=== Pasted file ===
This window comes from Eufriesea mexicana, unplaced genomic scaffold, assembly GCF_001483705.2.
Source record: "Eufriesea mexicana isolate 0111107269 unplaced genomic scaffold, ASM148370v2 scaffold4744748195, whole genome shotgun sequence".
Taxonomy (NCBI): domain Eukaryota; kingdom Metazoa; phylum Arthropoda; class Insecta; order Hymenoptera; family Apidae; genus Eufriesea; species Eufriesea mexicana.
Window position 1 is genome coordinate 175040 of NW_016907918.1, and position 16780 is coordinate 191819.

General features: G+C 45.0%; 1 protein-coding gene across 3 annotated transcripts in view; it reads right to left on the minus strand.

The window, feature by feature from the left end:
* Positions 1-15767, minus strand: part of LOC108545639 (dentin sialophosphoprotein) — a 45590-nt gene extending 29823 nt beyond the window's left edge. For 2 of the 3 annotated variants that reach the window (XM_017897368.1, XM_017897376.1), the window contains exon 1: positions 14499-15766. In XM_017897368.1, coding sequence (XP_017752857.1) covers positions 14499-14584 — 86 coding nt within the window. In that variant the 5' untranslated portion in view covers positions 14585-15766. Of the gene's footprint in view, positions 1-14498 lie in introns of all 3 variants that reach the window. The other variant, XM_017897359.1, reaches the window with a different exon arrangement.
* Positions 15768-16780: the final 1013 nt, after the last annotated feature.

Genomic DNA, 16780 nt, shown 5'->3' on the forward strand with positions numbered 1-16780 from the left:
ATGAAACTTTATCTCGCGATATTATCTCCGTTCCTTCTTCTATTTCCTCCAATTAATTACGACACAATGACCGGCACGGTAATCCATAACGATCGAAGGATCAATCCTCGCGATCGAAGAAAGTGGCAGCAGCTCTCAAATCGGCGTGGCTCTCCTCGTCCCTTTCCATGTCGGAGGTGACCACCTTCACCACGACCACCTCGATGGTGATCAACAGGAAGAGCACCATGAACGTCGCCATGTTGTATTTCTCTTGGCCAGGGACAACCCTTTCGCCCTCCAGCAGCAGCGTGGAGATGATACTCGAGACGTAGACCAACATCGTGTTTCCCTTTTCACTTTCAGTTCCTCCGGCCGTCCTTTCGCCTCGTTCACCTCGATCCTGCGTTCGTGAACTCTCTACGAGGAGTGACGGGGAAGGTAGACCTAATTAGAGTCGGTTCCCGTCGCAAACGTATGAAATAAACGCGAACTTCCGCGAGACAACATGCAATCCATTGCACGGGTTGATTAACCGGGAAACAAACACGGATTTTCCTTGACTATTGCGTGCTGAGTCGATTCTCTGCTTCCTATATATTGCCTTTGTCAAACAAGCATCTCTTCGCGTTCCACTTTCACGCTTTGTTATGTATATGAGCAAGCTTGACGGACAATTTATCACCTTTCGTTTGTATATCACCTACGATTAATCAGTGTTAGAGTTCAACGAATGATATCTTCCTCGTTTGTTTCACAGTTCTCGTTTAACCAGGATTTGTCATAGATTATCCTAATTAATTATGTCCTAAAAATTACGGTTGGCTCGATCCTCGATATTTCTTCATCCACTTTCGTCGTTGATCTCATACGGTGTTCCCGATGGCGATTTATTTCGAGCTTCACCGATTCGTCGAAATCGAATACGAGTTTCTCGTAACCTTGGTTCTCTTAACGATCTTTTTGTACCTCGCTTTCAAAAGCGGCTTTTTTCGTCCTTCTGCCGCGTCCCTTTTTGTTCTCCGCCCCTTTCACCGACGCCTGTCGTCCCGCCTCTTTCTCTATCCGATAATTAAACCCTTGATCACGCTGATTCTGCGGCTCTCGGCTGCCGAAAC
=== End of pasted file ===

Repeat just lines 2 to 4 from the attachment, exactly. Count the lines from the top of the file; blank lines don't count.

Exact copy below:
Source record: "Eufriesea mexicana isolate 0111107269 unplaced genomic scaffold, ASM148370v2 scaffold4744748195, whole genome shotgun sequence".
Taxonomy (NCBI): domain Eukaryota; kingdom Metazoa; phylum Arthropoda; class Insecta; order Hymenoptera; family Apidae; genus Eufriesea; species Eufriesea mexicana.
Window position 1 is genome coordinate 175040 of NW_016907918.1, and position 16780 is coordinate 191819.